One of my long-term research and writing projects is a history of the type specimen as a visual form and professional practice. Written (and illustrated!) for design educators, students, and practitioners, it contextualizes this long-lasting and still-present form of typographic expression. It’s difficult to find historical context for images like these, because historical information about type specimens tends to be hidden away in highly specialized journals and limited-run small press books. As a design educator, it’s important for me to offer my students access to historical and critical context for the projects we undertake in the studio. This book project is all about sharing that kind of access with a wider public audience. One of my priorities right now is expanding the image library to include global examples of specimens of non-Latin alphabets. It’s difficult but very rewarding to look for specimens which were produced locally, for and by audiences who used these languages for everyday communication. The process is ongoing and the details in the image above are snippets from my digital archives research process: a 1732 treatise on magnetism published by Ibrahim Müteferriqa in Istanbul, a stop along the way in my search for a locally-produced Arabic alphabet specimen; a page from Berthold’s 1924 specimen of Hebrew types, designed for the then-flourishing local Jewish community in Germany; and a page from a 1930 Gujarati Type Foundry specimen, printed in Bombay around 1930. It’s exciting to connect the visual research taking place in today’s graphic design studios with a diverse and (for most novice designers) as-yet unknown global history of typographic practice.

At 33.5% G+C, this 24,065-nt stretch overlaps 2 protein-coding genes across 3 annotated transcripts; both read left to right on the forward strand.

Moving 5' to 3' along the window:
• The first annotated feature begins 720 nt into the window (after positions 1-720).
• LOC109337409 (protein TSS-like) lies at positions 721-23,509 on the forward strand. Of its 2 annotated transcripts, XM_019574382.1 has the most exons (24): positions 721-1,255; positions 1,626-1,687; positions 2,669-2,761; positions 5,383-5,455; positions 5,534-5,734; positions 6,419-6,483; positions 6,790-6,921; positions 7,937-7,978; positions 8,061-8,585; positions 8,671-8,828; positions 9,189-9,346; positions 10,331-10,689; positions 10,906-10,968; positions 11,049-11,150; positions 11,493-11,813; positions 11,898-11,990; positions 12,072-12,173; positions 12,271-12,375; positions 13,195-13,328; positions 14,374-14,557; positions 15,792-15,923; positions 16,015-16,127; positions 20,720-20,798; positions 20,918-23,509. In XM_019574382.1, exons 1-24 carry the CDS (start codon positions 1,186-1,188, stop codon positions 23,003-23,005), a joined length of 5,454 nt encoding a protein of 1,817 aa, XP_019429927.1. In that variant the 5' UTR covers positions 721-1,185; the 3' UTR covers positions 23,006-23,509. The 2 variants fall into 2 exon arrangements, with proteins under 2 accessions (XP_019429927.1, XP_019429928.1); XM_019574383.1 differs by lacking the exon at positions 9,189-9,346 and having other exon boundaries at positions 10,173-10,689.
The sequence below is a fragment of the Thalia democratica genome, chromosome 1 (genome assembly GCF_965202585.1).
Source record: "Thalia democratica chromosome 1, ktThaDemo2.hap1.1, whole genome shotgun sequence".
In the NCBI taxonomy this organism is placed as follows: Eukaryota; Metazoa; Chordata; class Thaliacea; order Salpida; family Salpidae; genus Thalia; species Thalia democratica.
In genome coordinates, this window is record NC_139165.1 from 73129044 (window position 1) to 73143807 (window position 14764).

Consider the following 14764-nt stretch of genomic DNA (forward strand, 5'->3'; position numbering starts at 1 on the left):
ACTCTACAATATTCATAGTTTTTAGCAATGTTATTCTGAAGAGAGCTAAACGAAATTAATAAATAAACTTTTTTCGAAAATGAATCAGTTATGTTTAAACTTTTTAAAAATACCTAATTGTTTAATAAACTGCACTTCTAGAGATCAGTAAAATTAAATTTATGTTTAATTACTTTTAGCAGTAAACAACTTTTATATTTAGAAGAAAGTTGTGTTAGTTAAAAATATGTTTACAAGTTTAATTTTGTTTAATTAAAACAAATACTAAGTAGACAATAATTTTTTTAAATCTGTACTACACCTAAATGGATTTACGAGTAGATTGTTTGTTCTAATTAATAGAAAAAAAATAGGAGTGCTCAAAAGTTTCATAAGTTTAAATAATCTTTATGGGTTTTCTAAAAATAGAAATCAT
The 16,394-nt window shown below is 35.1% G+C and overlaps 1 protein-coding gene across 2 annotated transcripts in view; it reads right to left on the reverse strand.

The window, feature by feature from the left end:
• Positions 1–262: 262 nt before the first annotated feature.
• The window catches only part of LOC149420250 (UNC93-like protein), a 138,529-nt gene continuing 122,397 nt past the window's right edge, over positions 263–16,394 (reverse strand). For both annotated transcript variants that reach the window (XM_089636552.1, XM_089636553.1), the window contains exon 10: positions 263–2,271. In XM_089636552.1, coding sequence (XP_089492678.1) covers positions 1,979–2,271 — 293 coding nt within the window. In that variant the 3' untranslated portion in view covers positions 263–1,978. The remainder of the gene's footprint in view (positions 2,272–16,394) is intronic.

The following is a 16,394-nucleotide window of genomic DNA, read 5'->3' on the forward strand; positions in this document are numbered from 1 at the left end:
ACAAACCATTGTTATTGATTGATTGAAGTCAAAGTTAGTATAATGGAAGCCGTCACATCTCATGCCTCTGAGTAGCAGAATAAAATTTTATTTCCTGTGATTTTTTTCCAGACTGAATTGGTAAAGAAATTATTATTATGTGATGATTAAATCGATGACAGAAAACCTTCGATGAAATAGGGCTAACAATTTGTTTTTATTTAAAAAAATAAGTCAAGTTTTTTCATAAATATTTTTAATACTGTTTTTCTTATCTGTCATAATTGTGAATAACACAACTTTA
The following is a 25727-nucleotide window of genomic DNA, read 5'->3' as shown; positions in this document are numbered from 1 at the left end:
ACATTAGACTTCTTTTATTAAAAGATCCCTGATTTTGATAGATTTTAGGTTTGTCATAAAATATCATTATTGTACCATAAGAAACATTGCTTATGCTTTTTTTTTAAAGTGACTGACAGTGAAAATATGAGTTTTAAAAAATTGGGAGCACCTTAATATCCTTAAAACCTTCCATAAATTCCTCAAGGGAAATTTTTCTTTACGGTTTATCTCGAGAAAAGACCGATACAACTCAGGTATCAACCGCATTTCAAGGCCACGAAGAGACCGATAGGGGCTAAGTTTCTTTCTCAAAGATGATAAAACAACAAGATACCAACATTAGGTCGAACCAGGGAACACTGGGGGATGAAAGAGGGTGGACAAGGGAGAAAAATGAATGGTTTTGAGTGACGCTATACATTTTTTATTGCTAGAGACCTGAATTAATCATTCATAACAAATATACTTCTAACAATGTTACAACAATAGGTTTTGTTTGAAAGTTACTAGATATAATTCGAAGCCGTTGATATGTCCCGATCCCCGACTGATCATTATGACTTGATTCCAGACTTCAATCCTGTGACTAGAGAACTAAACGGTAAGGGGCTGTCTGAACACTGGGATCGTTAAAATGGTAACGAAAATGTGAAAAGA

The photo details in this post show less than 10% of the following publicly available images: Nick Sherman’s Creative Commons image shared under this license, a detail of this Wikimedia Commons image, and a detail from this Pinterest post.